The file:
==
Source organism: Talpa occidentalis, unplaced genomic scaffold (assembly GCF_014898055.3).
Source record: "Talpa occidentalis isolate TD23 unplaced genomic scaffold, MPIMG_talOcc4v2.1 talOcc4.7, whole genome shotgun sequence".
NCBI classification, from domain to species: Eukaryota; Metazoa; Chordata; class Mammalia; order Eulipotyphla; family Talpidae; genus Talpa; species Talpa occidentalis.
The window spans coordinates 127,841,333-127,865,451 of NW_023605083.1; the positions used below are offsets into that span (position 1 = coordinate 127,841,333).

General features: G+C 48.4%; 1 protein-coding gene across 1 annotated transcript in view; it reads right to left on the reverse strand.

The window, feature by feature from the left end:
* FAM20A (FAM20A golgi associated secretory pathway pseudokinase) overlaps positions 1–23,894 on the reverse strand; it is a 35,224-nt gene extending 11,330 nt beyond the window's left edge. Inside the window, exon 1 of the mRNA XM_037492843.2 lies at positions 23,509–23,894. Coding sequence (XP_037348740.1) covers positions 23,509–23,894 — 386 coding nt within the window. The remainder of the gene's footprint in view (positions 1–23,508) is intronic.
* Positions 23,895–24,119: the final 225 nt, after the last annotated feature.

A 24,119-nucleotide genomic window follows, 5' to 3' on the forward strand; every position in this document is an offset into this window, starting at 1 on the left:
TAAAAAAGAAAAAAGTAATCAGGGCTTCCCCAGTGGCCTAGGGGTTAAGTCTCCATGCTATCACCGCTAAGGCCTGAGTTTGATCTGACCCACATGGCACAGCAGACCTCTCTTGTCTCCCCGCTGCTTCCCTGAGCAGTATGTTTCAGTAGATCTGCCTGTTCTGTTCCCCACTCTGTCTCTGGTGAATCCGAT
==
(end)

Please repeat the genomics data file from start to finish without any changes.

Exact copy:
Source organism: Talpa occidentalis, unplaced genomic scaffold (assembly GCF_014898055.3).
Source record: "Talpa occidentalis isolate TD23 unplaced genomic scaffold, MPIMG_talOcc4v2.1 talOcc4.7, whole genome shotgun sequence".
NCBI classification, from domain to species: Eukaryota; Metazoa; Chordata; class Mammalia; order Eulipotyphla; family Talpidae; genus Talpa; species Talpa occidentalis.
The window spans coordinates 127,841,333-127,865,451 of NW_023605083.1; the positions used below are offsets into that span (position 1 = coordinate 127,841,333).

General features: G+C 48.4%; 1 protein-coding gene across 1 annotated transcript in view; it reads right to left on the reverse strand.

The window, feature by feature from the left end:
* FAM20A (FAM20A golgi associated secretory pathway pseudokinase) overlaps positions 1–23,894 on the reverse strand; it is a 35,224-nt gene extending 11,330 nt beyond the window's left edge. Inside the window, exon 1 of the mRNA XM_037492843.2 lies at positions 23,509–23,894. Coding sequence (XP_037348740.1) covers positions 23,509–23,894 — 386 coding nt within the window. The remainder of the gene's footprint in view (positions 1–23,508) is intronic.
* Positions 23,895–24,119: the final 225 nt, after the last annotated feature.

A 24,119-nucleotide genomic window follows, 5' to 3' on the forward strand; every position in this document is an offset into this window, starting at 1 on the left:
TAAAAAAGAAAAAAGTAATCAGGGCTTCCCCAGTGGCCTAGGGGTTAAGTCTCCATGCTATCACCGCTAAGGCCTGAGTTTGATCTGACCCACATGGCACAGCAGACCTCTCTTGTCTCCCCGCTGCTTCCCTGAGCAGTATGTTTCAGTAGATCTGCCTGTTCTGTTCCCCACTCTGTCTCTGGTGAATCCGAT